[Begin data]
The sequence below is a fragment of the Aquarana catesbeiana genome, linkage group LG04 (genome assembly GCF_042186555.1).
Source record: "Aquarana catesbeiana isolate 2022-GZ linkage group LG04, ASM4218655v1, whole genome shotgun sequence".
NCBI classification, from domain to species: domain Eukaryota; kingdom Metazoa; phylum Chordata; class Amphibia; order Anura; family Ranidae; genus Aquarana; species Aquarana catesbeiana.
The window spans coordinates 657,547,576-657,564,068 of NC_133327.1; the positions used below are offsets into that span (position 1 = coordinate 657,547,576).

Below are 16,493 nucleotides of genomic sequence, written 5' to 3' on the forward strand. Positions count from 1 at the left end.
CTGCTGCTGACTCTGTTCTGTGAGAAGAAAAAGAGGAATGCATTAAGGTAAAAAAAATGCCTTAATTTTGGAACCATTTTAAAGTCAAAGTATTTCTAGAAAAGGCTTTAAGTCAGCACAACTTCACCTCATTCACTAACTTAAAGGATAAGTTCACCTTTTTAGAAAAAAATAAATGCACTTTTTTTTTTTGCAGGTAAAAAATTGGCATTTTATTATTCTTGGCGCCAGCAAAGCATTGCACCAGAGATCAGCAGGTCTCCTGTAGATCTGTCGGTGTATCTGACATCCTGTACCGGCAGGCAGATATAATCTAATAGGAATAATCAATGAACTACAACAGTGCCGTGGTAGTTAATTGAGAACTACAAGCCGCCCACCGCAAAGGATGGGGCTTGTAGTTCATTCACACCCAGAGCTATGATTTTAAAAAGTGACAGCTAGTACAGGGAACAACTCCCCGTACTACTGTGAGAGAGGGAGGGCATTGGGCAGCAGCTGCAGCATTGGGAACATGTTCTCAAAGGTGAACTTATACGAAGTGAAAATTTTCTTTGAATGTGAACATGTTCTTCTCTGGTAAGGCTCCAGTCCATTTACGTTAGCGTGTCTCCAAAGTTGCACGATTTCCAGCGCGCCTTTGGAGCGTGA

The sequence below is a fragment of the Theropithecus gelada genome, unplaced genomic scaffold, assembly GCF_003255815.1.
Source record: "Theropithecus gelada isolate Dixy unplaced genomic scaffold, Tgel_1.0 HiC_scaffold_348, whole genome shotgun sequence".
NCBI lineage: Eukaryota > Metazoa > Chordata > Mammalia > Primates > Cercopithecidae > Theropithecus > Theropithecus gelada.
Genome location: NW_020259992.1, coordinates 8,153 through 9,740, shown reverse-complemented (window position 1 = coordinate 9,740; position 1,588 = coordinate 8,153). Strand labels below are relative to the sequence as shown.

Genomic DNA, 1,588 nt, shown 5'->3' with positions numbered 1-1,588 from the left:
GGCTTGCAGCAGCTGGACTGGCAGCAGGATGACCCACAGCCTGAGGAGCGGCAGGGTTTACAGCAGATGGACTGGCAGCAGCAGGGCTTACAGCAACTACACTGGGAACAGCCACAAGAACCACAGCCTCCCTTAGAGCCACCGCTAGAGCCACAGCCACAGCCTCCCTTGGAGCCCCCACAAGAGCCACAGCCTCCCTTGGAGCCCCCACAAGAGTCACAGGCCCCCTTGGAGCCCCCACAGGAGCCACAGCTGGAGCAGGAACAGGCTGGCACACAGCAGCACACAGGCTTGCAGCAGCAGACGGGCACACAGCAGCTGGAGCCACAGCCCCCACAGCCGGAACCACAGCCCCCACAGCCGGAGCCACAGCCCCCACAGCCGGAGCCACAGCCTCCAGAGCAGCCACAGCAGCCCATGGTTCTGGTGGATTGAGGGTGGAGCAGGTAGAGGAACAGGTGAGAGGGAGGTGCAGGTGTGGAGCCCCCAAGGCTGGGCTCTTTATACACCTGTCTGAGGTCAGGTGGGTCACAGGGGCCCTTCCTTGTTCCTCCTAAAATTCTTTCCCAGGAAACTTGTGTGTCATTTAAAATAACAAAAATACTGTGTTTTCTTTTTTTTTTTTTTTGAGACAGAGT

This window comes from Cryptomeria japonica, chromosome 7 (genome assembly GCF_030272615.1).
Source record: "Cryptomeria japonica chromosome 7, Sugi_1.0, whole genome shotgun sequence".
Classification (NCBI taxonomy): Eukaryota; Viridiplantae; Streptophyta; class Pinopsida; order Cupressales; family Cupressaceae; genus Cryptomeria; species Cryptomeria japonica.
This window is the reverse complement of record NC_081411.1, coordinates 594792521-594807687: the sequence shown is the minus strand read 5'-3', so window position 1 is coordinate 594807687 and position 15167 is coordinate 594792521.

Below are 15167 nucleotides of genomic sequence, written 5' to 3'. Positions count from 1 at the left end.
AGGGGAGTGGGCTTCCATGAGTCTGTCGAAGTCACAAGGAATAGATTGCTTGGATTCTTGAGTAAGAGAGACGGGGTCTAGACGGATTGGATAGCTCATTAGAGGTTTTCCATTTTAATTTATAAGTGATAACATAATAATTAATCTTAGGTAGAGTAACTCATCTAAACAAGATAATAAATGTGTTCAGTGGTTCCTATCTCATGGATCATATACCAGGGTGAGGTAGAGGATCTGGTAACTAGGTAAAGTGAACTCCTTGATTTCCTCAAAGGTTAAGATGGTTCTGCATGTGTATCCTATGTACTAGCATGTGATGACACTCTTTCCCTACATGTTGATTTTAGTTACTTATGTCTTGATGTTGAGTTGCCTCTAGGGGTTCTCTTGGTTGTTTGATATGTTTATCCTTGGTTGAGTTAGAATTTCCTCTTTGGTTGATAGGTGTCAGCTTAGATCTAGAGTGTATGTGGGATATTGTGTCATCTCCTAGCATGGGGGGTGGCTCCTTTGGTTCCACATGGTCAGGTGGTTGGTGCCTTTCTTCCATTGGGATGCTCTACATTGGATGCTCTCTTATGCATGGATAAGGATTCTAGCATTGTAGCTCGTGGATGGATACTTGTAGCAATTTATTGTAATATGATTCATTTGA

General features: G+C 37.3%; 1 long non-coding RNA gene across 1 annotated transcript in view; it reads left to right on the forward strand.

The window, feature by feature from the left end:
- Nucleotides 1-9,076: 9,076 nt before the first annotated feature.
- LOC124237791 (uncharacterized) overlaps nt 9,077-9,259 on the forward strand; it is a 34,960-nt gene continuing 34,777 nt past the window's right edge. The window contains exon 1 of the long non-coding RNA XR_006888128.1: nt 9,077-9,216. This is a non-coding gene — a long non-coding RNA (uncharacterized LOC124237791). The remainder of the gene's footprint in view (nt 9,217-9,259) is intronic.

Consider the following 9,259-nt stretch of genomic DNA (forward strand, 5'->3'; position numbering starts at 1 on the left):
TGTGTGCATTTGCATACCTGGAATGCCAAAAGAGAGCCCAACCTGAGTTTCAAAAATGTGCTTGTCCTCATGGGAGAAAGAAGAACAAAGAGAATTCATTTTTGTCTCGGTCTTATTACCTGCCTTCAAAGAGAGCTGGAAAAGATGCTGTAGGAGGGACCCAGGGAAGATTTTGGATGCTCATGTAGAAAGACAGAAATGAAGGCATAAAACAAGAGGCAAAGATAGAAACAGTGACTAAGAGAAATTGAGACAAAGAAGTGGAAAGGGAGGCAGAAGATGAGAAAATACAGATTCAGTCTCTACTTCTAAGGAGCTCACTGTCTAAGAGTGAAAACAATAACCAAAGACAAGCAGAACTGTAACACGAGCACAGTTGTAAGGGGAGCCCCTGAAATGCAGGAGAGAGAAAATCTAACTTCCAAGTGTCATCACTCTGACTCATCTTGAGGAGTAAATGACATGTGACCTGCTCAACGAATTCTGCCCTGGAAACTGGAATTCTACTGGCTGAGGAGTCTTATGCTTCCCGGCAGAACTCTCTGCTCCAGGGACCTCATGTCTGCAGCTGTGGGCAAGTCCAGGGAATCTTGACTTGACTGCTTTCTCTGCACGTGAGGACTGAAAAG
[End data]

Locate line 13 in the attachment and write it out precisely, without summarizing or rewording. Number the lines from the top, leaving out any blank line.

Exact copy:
This window comes from Cryptomeria japonica, chromosome 7 (genome assembly GCF_030272615.1).